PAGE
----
But there is one more reason why I've continued to hide. If you're experienced enough to have a profile bursting with filthy images and a "member since" date that outs you as someone for whom this is definitely not a phase, the first conclusion facelessness provokes is: Damn, this guy must be fucking ugly.

I don't think I'm ugly. But I don't think I'm especially pretty either. Like most of us here, I've had my share of men who on seeing my face, have kindly said I'm not they're type, and others who've kindly left a load across it a few days later. The latter have suggested I may attract more attention if I made my identity more public, which while perhaps true, begs the question of why I would want more attention in the first place, especially if I'm happily taken.

I've learned more in recent years to not stake so much self-worth on the frivolity of cruises, likes, or retweets, but it's hard to not side-eye the numbers others rack up and the imagined dopamine high they must be cruising on. In a world subject to the kind of Eurocentric beauty standards my genetic makeup can never match up against, and where endemic racism and perpetual rejection define so much of my day-to-day interaction, an unhealed part of me still demands the validation and desire of total strangers. If that act of desire can only be expressed through thoughtless clicks on my variant profiles, then what can you do once you place all your cards on the table, your face, body, and fetishes on display, only for the masses to return with a collective yaw of disinterest?

Shame operates to a different degree no matter the reason. Whether you dread being outed as a kinkster, or deemed too ugly to fuck, the same narratives of shame, judgement, and fear influence our decisions to show or hide our true selves. Showing our faces, unfiltered and unencumbered, on a platform as flagrantly sexual as Recon, is like taking the final step out of the closet. But as with the disclosure of our queer identities, I'm not naive enough to suggest that anyone throw caution to the wind and plaster their face all over public forums. Recklessness is no antidote to shame, less so when your subsistence and happiness are staked on you keeping at least some of it.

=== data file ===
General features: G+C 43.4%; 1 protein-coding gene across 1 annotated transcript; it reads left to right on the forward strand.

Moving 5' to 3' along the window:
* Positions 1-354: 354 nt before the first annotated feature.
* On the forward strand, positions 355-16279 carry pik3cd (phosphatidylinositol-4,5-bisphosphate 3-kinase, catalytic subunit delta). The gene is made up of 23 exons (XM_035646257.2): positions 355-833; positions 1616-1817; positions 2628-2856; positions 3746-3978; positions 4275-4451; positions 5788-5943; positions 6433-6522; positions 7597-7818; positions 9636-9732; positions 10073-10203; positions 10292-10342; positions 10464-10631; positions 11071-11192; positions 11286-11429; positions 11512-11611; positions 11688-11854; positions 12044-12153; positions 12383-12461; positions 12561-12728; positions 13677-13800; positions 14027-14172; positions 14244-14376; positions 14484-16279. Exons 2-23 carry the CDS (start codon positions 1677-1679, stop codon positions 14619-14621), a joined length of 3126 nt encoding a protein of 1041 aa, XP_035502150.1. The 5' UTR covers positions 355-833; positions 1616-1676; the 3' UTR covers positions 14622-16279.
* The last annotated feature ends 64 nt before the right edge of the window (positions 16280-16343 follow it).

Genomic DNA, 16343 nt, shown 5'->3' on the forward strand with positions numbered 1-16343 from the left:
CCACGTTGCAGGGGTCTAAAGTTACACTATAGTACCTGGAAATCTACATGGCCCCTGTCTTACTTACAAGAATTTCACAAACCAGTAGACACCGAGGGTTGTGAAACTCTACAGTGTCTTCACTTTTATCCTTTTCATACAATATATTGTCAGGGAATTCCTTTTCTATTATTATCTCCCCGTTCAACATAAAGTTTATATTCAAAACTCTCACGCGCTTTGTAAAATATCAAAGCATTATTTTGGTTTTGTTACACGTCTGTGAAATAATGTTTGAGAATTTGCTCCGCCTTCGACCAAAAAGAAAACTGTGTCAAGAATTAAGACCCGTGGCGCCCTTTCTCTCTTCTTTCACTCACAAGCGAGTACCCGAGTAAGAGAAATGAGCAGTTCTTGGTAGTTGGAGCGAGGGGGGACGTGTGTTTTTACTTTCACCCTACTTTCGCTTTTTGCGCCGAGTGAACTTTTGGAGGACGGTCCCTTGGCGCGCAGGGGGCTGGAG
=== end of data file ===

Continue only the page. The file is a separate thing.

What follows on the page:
Instead, for myself and the others on here who have yet to be as public with their own identities, I'm asking for patience. For those of us too new to be sure of whether kink is right for us, to those who are still waiting for the world to accept that queer men are sexual beings just as their cishet counterparts are, to those who would wish our collective definitions of beauty finally break free of their racist, fatphobic, and ableist limits.

I'd like to stay hidden.

For now.

If you'd like to share your thoughts on fetish, kink or the scene in a member article, send your ideas or a first draft to: social@recon.com